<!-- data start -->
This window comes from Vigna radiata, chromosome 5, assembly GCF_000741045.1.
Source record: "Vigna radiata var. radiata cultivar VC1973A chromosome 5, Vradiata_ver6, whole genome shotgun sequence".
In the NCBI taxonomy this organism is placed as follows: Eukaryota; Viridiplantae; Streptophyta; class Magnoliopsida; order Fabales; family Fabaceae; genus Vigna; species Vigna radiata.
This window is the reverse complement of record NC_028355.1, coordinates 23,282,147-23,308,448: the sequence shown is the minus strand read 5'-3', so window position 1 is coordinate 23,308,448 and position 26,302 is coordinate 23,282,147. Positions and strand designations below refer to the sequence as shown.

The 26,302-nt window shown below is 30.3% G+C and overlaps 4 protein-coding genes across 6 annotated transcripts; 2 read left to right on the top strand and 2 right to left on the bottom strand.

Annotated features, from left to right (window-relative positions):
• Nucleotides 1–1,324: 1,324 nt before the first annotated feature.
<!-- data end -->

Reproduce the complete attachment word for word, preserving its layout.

This window comes from Vigna radiata, chromosome 5, assembly GCF_000741045.1.
Source record: "Vigna radiata var. radiata cultivar VC1973A chromosome 5, Vradiata_ver6, whole genome shotgun sequence".
In the NCBI taxonomy this organism is placed as follows: Eukaryota; Viridiplantae; Streptophyta; class Magnoliopsida; order Fabales; family Fabaceae; genus Vigna; species Vigna radiata.
This window is the reverse complement of record NC_028355.1, coordinates 23,282,147-23,308,448: the sequence shown is the minus strand read 5'-3', so window position 1 is coordinate 23,308,448 and position 26,302 is coordinate 23,282,147. Positions and strand designations below refer to the sequence as shown.

The 26,302-nt window shown below is 30.3% G+C and overlaps 4 protein-coding genes across 6 annotated transcripts; 2 read left to right on the top strand and 2 right to left on the bottom strand.

Annotated features, from left to right (window-relative positions):
• Nucleotides 1–1,324: 1,324 nt before the first annotated feature.